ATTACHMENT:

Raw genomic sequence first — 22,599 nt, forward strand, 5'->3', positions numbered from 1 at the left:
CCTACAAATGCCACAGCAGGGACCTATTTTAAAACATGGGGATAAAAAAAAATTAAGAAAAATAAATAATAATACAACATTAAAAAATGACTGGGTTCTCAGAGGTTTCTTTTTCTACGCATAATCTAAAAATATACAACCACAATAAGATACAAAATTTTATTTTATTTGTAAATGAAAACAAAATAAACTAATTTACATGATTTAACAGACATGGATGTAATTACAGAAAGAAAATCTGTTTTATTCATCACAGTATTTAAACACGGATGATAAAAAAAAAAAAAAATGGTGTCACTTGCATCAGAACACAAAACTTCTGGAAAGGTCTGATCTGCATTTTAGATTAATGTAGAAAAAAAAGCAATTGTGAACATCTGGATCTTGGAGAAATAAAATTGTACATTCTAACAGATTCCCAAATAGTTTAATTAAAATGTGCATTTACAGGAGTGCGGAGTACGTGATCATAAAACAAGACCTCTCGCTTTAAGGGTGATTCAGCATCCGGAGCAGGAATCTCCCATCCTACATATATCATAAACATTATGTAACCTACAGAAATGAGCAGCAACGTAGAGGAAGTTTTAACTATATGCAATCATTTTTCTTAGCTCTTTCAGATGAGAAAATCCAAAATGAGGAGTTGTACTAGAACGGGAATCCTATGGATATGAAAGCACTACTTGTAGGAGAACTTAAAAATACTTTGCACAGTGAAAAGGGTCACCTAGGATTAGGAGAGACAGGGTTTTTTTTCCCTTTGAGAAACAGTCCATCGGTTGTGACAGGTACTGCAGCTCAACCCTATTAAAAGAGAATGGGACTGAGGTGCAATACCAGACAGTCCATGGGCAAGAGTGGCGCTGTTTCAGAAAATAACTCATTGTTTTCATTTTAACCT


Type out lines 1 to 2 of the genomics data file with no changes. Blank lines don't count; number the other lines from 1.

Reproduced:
Raw genomic sequence first — 22,599 nt, forward strand, 5'->3', positions numbered from 1 at the left:
CCTACAAATGCCACAGCAGGGACCTATTTTAAAACATGGGGATAAAAAAAAATTAAGAAAAATAAATAATAATACAACATTAAAAAATGACTGGGTTCTCAGAGGTTTCTTTTTCTACGCATAATCTAAAAATATACAACCACAATAAGATACAAAATTTTATTTTATTTGTAAATGAAAACAAAATAAACTAATTTACATGATTTAACAGACATGGATGTAATTACAGAAAGAAAATCTGTTTTATTCATCACAGTATTTAAACACGGATGATAAAAAAAAAAAAAAATGGTGTCACTTGCATCAGAACACAAAACTTCTGGAAAGGTCTGATCTGCATTTTAGATTAATGTAGAAAAAAAAGCAATTGTGAACATCTGGATCTTGGAGAAATAAAATTGTACATTCTAACAGATTCCCAAATAGTTTAATTAAAATGTGCATTTACAGGAGTGCGGAGTACGTGATCATAAAACAAGACCTCTCGCTTTAAGGGTGATTCAGCATCCGGAGCAGGAATCTCCCATCCTACATATATCATAAACATTATGTAACCTACAGAAATGAGCAGCAACGTAGAGGAAGTTTTAACTATATGCAATCATTTTTCTTAGCTCTTTCAGATGAGAAAATCCAAAATGAGGAGTTGTACTAGAACGGGAATCCTATGGATATGAAAGCACTACTTGTAGGAGAACTTAAAAATACTTTGCACAGTGAAAAGGGTCACCTAGGATTAGGAGAGACAGGGTTTTTTTTCCCTTTGAGAAACAGTCCATCGGTTGTGACAGGTACTGCAGCTCAACCCTATTAAAAGAGAATGGGACTGAGGTGCAATACCAGACAGTCCATGGGCAAGAGTGGCGCTGTTTCAGAAAATAACTCATTGTTTTCATTTTAACCT